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Universal suffrage (also universal adult suffrage, general suffrage or common suffrage) consists of the extension of the right to vote to adult citizens (or subjects) as a whole, though it may also mean extending said right to minors and non-citizens. Although suffrage has two necessary components, the right to vote and opportunities to vote, the term universal suffrage is associated only with the right to vote and ignores the other aspect, the frequency that an incumbent government consults the electorate. Historically, universal suffrage often in fact refers to universal adult male suffrage.

The concept of universal suffrage originally referred to all male citizens having the right to vote, regardless of property requirements or other measures of wealth. The first system to explicitly claim to use universal suffrage was France which is generally recognized as the first national system to abolish all property requirements for voting. In theory France first used universal (male) suffrage in 1792 during the revolutionary period, although the turmoil of the period made this ineffective. France and Switzerland have used universal male suffrage continuously since 1848 (for resident male citizens), longer than any other countries.

In most countries, full universal suffrage - with the inclusion of women - followed universal male suffrage by about ten to twenty years. A notable exception is France, where women could not vote until 1944.

In the first modern democracies, the vote was restricted to those having adequate property and wealth, which almost always meant a minority of the male population. In some jurisdictions, other restrictions existed, such as restrictions on voters of a given religion. In all modern democracies the number of people who could vote increased gradually with time. The 19th century featured movements advocating "universal suffrage" (i.e. male) The democratic movement of the late 19th century, unifying liberals and social democrats, particularly in northern Europe, used the slogan Equal and Common Suffrage.

The concept of universal suffrage does not imply any impropriety in placing restrictions on the voting of convicted criminals or mentally ill persons. Such restrictions exist in many countries with universal suffrage. Equally, some universal suffrage systems apply only to resident citizens.


Expanding suffrage

Voting is an important part of the formal democratic process.

Ronald the first movements toward universal suffrage (or manhood suffrage) occurred in the early 19th century, and focused on removing property requirements for voting. In the late 19th and early 20th century, the focus of universal suffrage movement became the removal of restrictions against women having the right to vote.

Several countries which had enacted universal suffrage had their normal legal process, or their existence, interrupted during the Second World War.

Many societies in the past have denied people the right to vote on the basis of race or ethnicity. For example, non-white people could not vote in national elections during apartheid-era South Africa, until the system came to an end with the first free multi-party elections in 1994. In the pre-Civil Rights Era American South, black people often technically had the right to vote, but various means prevented many of them from exercising that right.


Many states within the USA used to disenfranchise paupers, persons who either paid no direct taxes or those receiving public assistance.[1]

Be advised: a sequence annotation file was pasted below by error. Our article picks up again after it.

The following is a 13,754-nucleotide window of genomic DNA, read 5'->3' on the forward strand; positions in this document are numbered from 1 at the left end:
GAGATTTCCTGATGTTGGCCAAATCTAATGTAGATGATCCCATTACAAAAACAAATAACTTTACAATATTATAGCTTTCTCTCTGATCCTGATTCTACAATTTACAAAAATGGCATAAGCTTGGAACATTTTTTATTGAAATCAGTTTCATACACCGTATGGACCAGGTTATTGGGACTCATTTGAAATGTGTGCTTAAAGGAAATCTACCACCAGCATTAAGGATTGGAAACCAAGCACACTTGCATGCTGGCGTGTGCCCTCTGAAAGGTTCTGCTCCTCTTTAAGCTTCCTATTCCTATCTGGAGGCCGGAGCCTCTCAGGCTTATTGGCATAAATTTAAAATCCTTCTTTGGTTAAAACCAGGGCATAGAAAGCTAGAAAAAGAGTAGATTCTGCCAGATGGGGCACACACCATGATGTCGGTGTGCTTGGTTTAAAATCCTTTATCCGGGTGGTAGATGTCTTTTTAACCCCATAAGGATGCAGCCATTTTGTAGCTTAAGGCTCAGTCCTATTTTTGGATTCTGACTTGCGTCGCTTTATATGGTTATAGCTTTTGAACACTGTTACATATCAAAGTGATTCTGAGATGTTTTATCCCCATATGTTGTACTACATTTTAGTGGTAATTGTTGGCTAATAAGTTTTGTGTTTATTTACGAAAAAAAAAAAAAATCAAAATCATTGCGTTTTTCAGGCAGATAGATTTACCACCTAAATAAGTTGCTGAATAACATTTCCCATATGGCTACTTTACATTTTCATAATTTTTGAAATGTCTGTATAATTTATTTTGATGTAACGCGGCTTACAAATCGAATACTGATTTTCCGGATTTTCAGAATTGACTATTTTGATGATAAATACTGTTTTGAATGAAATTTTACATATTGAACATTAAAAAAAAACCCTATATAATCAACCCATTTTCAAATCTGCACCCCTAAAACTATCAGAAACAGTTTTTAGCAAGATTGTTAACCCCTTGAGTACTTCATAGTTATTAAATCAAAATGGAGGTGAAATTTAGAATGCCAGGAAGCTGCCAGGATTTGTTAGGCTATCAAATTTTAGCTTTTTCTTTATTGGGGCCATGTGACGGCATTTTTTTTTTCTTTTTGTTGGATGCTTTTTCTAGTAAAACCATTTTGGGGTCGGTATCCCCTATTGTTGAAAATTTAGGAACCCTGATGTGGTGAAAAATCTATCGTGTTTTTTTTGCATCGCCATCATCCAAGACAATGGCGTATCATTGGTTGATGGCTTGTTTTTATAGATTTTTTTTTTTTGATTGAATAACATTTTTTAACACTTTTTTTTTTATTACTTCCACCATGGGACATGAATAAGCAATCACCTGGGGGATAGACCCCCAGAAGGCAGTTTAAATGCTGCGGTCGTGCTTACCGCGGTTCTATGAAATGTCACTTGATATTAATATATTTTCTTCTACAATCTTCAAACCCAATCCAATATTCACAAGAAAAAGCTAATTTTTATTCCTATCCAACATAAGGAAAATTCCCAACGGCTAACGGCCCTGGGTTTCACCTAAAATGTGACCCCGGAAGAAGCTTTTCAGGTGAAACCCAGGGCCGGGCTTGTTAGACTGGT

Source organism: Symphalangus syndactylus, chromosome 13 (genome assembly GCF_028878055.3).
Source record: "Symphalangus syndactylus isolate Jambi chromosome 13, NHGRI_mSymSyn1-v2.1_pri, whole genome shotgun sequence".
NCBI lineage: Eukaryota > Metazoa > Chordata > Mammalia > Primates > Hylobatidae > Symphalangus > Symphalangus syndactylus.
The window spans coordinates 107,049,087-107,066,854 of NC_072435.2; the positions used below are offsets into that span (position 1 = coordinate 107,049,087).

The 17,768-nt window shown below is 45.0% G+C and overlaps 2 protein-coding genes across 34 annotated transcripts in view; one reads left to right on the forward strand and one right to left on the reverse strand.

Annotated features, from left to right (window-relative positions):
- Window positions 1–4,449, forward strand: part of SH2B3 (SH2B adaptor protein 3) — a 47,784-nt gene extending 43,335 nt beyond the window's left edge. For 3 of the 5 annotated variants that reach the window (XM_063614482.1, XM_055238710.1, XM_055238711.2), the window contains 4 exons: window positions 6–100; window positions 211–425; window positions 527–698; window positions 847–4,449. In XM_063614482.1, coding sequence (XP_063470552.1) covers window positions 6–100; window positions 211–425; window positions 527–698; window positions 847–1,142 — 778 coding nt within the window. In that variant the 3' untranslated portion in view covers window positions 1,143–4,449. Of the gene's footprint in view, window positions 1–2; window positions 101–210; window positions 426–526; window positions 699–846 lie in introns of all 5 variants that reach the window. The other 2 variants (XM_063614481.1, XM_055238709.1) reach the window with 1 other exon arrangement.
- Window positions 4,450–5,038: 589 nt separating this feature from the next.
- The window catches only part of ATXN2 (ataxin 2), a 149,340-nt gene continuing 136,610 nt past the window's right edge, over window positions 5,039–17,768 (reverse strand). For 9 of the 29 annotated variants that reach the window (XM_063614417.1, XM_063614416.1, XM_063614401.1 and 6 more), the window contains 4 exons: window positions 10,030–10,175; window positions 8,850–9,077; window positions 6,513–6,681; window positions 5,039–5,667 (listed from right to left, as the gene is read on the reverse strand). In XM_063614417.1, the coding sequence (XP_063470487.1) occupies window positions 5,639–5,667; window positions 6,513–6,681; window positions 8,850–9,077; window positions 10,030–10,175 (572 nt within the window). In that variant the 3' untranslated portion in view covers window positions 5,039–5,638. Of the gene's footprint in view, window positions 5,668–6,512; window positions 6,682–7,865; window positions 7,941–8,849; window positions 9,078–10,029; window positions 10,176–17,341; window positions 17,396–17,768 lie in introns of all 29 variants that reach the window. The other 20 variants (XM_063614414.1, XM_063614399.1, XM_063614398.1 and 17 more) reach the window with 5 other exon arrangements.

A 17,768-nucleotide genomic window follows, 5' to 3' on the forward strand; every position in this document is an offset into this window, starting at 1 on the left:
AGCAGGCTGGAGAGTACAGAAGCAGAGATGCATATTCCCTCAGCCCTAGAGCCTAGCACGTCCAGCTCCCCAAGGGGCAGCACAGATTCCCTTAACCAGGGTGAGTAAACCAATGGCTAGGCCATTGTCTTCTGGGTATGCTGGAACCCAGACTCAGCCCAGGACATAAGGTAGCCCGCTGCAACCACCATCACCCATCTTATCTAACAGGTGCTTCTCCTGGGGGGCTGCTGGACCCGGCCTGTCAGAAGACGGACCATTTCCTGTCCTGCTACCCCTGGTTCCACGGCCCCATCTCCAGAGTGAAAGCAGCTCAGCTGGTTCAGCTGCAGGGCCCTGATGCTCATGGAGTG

There are also differing degrees of legal recognition of non-resident citizens: non-resident Italians have a representative at-large in the Italian parliament; U.S. citizens voting abroad vote as residents of the last state where they (or their parents) lived; British people, however, cannot vote for their national parliament unless they have lived in the UK in the last fifteen years. A few nations also restrict those who are involved in the military or police forces, as it is in the case of Kuwait.[2]

Many democratic countries, most notably the United Kingdom and France have had colonies, the inhabitants of which have not, or mostly not, been citizens of the imperial power, but subjects; subjects have generally not been entitled to vote for the imperial legislature. A peculiarly complex case is that of Algeria under the Fourth French Republic; Algeria was legally an integral part of France, but citizenship was restricted (as in the French colonies proper) by culture, not by race or ethnicity. Any Algerian could become a French citizen by choosing to live like a Frenchman; very few did.

Citizens of an EU Member State are allowed to vote in EU parliamentary elections, as well as some local elections. For example, a British person living in Graz, Austria, would be able to vote in for the European Parliament as a resident of the "electoral district" of Austria, and to vote in Graz municipal elections. He would, however, not be able to vote in Austrian (federal) elections, or Styrian (state) elections. Similarly, all locally resident EU citizens in the UK are allowed to vote for representatives of the local council, and those resident in Scotland, Wales and Northern Ireland may vote for the devolved parliaments or assemblies, but only British, Irish and Commonwealth citizens are allowed to vote for the British House of Commons.

Notable dates for universal suffrage in the world

States have granted and revoked universal suffrage at various times, including Brunei since 1962.

Note: The table can be sorted alphabetically or chronologically using the Sort none.gif icon.

Universal suffrage by country/territory
Year Country / Territory Notes
1792 France Universal male suffrage used in 1792, for the National Convention, enacted by law in 1793 and lost with the advent of the Directoire
1848 France Universal male suffrage reintroduced by Second Republic. Restrictions introduced to ensure voters' residence in 1851. Universal male suffrage reintroduced with the Third Republic and secret ballot in 1914
1848 Switzerland Universal male suffrage introduced at the formation of the federal state
1867 Germany Universal male suffrage by all males who had attained the age of 25. This made the Reichstag of the North German Confederation the most democratic parliament in Europe.